What is particularly special about this race is that, like most races, you pay to participate, but, unlike most races, you pay to watch too.

While this may seem like a bit of a bummer, the race promises the following for non-participants:
-Admittance to the APOCALYPSE PARTY
-Memories and/or pictures of your racing friends being scared to death
-The feeling of regret that you didn’t run the race
-The best people-watching opportunity of your life
-A Hangover

What I like about this race is the lack of a set course. This means that the race can be a minimum of 5km, but you could get all panicky/strategic and make it a 10km doozy of a day. However, the chances of you winning are pretty low.

Yes, I forgot to mention that there are in fact winners, but no losers of course!

The stats don’t make this race seem all that extreme. I mean, what is a 5km race and 12 fun obstacles? A lot of fun right? Wrong.

Sure, there are 5km and there are 12 obstacles but that doesn’t get to the blood and guts of this race. This is a race for your life!

Check out the videos for some pumpage!

The Road to Tough Mudder


For eight years I lived in the mountains of Southeast British Columbia, Canada. I worked hard in the summer planting trees and played harder in the winter riding the mountains. I would say I was a ski bum, but I have never owned a pair of skis. So I guess I am a board bum.

Every morning I would roll over and call to check the snow report, then frantically don my snowboarding gear and wolf down a piece of toast so that I could be first in line for the lifts. I am so lucky to have spent my days riding Kootenay powder in amazing ski towns with even more amazing people!

But as fun as riding is (and if you haven’t tried…what are you waiting for!?!?!) it couldn’t meet all of my needs. So I started to take courses online with the plan to return to the West Coast and finish school. And I started to train in the evenings so that  my body as well as my brain could feel challenged.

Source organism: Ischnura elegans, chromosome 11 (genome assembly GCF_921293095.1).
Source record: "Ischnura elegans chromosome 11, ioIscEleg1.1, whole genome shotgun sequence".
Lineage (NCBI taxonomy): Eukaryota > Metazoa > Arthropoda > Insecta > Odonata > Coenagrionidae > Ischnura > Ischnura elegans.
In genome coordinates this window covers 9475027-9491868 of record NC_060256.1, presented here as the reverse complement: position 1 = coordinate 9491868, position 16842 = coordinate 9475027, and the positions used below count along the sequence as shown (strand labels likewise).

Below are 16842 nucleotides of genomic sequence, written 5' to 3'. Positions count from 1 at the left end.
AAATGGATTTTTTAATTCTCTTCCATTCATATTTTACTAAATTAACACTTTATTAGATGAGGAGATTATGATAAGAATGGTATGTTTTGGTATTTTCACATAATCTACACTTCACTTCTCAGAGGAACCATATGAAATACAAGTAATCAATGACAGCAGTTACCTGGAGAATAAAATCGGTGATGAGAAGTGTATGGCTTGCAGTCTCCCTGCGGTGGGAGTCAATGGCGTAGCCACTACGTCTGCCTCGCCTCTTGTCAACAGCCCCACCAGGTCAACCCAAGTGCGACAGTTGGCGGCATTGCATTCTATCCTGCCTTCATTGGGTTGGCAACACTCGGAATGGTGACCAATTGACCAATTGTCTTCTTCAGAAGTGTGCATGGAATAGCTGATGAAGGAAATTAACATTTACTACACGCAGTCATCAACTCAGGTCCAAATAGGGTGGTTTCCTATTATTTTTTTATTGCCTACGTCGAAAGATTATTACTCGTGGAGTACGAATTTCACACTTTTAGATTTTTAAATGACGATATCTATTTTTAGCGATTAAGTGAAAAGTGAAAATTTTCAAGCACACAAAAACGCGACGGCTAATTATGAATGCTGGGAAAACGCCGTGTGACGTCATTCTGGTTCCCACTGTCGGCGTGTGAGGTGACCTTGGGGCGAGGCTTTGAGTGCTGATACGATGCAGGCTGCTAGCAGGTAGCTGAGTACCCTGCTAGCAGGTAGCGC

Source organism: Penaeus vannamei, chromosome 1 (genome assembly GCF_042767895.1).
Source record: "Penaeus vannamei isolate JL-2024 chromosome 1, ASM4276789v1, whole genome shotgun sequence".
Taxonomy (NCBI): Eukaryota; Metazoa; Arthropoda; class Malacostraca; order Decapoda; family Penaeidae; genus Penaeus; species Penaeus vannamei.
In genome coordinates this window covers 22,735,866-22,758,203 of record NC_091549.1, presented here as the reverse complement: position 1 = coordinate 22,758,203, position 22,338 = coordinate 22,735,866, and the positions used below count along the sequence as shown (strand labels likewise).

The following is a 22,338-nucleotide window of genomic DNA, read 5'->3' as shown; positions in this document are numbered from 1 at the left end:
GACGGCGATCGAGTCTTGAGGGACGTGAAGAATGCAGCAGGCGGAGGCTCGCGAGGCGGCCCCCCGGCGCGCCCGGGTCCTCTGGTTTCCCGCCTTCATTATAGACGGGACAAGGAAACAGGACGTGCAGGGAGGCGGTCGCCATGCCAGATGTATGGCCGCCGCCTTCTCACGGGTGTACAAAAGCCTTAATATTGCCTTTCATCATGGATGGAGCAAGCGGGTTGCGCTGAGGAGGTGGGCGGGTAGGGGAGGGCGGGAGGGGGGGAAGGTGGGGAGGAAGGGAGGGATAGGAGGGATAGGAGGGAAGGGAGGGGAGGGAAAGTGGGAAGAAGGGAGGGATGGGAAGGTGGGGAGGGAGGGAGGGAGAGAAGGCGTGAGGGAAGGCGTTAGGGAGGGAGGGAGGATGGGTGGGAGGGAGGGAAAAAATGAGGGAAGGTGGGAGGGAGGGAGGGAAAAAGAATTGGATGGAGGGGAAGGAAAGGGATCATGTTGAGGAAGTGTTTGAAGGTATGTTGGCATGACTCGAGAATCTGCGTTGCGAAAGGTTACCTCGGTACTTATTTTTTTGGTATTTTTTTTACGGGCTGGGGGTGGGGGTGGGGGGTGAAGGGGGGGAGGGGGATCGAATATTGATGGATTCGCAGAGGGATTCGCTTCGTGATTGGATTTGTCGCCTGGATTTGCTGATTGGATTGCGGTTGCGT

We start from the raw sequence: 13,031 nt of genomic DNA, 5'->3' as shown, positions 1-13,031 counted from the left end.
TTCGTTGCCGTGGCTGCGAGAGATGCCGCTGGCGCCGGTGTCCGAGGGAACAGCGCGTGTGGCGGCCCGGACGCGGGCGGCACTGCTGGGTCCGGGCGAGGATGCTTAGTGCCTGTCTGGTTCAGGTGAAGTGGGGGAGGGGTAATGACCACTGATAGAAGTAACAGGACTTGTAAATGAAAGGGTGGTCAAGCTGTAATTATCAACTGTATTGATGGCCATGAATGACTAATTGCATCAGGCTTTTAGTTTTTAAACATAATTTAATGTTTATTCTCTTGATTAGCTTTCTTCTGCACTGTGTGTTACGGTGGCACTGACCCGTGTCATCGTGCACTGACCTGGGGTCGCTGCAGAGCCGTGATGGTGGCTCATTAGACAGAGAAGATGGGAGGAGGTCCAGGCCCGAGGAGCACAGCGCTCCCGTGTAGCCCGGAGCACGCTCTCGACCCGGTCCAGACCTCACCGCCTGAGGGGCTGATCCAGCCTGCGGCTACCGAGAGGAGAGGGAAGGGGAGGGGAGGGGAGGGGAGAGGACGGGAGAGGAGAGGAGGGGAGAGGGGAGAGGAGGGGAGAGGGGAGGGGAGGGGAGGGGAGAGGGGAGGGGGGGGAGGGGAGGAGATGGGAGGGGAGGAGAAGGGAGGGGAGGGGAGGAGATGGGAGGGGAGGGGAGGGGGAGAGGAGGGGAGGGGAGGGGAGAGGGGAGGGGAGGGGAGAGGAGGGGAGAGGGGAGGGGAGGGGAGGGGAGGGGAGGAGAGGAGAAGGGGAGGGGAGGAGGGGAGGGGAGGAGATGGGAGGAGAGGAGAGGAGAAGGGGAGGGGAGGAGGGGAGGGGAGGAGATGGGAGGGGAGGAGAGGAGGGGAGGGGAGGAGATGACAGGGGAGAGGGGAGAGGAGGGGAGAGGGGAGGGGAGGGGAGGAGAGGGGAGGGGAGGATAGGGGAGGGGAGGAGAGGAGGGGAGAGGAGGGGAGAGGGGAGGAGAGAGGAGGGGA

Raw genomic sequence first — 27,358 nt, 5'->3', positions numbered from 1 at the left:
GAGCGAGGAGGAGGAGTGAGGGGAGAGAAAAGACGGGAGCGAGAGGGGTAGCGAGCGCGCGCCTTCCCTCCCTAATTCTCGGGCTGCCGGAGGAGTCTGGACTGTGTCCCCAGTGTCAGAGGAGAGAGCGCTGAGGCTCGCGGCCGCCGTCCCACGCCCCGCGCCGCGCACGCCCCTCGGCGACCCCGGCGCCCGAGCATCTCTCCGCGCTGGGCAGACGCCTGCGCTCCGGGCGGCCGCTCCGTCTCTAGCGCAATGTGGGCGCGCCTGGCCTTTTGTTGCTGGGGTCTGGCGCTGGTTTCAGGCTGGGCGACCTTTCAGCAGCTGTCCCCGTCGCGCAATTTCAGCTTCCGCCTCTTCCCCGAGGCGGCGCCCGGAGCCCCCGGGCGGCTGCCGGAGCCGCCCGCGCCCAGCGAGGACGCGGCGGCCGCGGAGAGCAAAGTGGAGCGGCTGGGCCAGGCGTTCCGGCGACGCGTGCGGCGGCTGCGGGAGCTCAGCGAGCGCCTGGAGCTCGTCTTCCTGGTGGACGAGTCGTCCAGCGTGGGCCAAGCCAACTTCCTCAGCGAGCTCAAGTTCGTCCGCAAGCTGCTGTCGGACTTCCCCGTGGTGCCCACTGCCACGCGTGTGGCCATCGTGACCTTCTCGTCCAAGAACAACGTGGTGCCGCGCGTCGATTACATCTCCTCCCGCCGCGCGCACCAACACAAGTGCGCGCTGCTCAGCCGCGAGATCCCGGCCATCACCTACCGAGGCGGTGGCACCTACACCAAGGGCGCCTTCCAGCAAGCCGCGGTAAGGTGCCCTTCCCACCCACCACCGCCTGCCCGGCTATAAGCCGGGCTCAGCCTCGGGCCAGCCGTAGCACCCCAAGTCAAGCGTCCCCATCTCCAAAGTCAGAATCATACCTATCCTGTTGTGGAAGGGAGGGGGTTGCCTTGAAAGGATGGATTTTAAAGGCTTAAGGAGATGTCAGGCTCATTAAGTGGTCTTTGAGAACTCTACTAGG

I have always been active, but last winter I stepped up my game. I would ride powder in the day and train in the evening at a small, and proud of it, fitness studio ( with the owner and trainer, Gabrielle.

After a few months, Gabrielle told me and my boyfriend about Tough Mudder (www., an extreme obstacle course that has been taking the US by storm, but that has never made it across the border into Canada. I took one look at the website and knew that i had to do it! It combines everything I love: fitness, camaraderie, and mud!

If you look to the right of the screen you will see a countdown to the day. I am not back at school, still in the gym, and so excited to be registered for the first ever Canadian Tough Mudder Event! My team will be one of the first to hit the course, and I am so proud to say that just yesterday my trainer, Gabrielle, joined my team!

Over the next month I will be blogging about Tough Mudder and other extreme obstacle course races/challenges just to get myself pumped:)

Is this the blog for you? Check and see!


This is a blog for you if:

-you love to sweat!

-you think that strong, not skinny, is sexy!

-exercise is part of who you are, not some chore that needs to be endured.

-you think that women with muscles are beautiful.

This is not a blog for you if:

-you only do cardio because you afraid of “bulking up.”

-you buy a gym membership every January and let it expire by March.

-you consider parking at the far end of the parking lot, and then walking to Dairy Queen, a workout.

-you have ever said, “Girls don’t sweat, they glow.”

20 minute pick me up.


We have all felt it, the urge to drag our feet, take the elevator, eat that whole tub of ice cream, or just crawl back into bed and pull the blankets over our heads. There is no sure fire cure for anything (especially mid-winter doldrums), but trying to sweat out your blues is worth a shot!

Point yourself in a direction and move! Even if you tell yourself that you are only going to run, walk, or ride for 10 minutes, you will end up 10 minutes away from your starting point and have to get back somehow.


You are now 20 minutes closer to happiness and 20 minutes further from the blahs.